Vitasoy and Iodine

I’ve had a number of emails asking me about Vitasoy and whether it has any iodine in it.

I sent off an email to National Foods and got this response:

Dear Tim,
Thank you again for your contact regarding our Vitasoy products.
Vitasoy has an extensive range of Soy, Rice and Oat milk products on offer and we recommend consumers visit our website: to determine which Vitasoy product best suits their individual needs.

Vitasoy Original and Vitasoy Vitality are the only two products that have Kombu added as an ingredient, and the average Iodine levels for both are less than 5 micrograms per 100mL, which is within the accepted levels as stated by National Health and Medical Research Council for iodine.

We hope this information will be of benefit to you and thank you again for contacting Vitasoy.

I have to say, this doesn’t really provide comfort for me. This really has shaken my faith in the industrial food complex (it was already shakey, Food, Inc anyone?), and I am off soy milk.

My mum warned me about soy milk 2 years ago, and I didn’t listen (yep, mother’s really do know best! Sorry mum!).


14 thoughts on “Vitasoy and Iodine”

  1. Why doesn’t this provide comfort for you? Kombu is great man, makes beans more digestible, great source of iodine.. you need about 150mg a day also.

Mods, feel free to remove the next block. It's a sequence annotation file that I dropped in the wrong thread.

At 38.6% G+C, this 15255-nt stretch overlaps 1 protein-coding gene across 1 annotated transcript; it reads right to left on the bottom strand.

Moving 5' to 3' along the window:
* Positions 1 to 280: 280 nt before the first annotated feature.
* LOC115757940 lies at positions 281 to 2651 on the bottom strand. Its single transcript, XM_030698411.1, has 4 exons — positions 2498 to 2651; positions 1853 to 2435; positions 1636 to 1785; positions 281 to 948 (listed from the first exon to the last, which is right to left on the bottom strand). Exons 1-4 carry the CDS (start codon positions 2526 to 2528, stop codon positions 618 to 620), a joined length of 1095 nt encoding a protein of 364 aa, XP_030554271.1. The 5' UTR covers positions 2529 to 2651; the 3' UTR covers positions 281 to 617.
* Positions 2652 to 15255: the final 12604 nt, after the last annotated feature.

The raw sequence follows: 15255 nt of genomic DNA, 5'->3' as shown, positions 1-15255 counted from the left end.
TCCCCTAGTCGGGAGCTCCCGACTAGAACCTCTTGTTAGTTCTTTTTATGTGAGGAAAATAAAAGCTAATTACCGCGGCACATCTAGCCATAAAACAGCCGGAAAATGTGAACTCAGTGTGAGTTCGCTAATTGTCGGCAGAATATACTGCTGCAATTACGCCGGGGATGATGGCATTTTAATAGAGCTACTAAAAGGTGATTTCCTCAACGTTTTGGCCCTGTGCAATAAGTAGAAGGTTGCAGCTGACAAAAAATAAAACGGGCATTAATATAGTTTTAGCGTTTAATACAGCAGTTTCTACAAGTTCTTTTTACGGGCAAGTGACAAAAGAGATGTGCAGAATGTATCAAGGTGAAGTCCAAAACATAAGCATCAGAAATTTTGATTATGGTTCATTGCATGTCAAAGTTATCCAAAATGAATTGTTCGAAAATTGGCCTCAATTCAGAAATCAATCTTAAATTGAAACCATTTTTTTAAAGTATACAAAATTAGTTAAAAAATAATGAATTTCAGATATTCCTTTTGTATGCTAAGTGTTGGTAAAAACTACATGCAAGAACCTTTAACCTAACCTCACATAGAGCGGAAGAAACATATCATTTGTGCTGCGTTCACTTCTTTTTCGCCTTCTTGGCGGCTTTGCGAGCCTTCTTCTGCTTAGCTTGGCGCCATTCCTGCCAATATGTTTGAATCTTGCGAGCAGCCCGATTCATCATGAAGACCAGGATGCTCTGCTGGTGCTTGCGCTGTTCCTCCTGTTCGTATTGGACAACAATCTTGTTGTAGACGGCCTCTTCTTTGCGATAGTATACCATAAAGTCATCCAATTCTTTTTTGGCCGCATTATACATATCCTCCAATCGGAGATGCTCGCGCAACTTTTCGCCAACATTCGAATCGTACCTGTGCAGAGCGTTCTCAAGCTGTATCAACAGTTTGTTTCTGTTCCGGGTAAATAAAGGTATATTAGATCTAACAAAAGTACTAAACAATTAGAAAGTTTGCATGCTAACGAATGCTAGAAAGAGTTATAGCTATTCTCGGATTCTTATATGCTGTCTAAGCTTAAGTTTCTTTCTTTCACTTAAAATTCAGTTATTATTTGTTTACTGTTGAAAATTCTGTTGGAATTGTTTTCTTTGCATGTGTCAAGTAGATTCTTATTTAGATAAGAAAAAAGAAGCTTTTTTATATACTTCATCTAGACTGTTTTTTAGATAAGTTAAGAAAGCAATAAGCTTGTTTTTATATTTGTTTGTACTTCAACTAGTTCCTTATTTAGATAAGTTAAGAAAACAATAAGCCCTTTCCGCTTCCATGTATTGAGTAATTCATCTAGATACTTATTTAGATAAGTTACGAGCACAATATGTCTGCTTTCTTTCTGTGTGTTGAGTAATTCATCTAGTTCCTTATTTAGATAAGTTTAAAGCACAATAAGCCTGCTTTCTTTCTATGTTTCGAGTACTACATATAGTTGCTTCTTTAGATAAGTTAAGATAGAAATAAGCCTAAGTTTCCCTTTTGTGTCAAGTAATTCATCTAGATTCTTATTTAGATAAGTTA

2. isn’t it just shocking that some people laugh about this? and make the seriously ill feel like crazy people who are making it all up?


  3. The bonsoy debate is interesting. However, I think the attention and class action is a joke. Iodine is fortified in many food products (go and check out your salt for instance). Iodine is essential to the body.

    Soy products, particularly GM soy products and anything consumed in excess is likely to have negative effects in the body.

    Given that so many products are GM, and contain traces of all kinds of products as well as being fortified with some micronutrients/trace minerals but not others which are required to balance the micro/trace nutrients in the body (ie the balance of calcium/potassium ratios. Try having a parathyroid condition and getting off-the-shelf products, particularly milk, that doesn’t contain “added calcium”)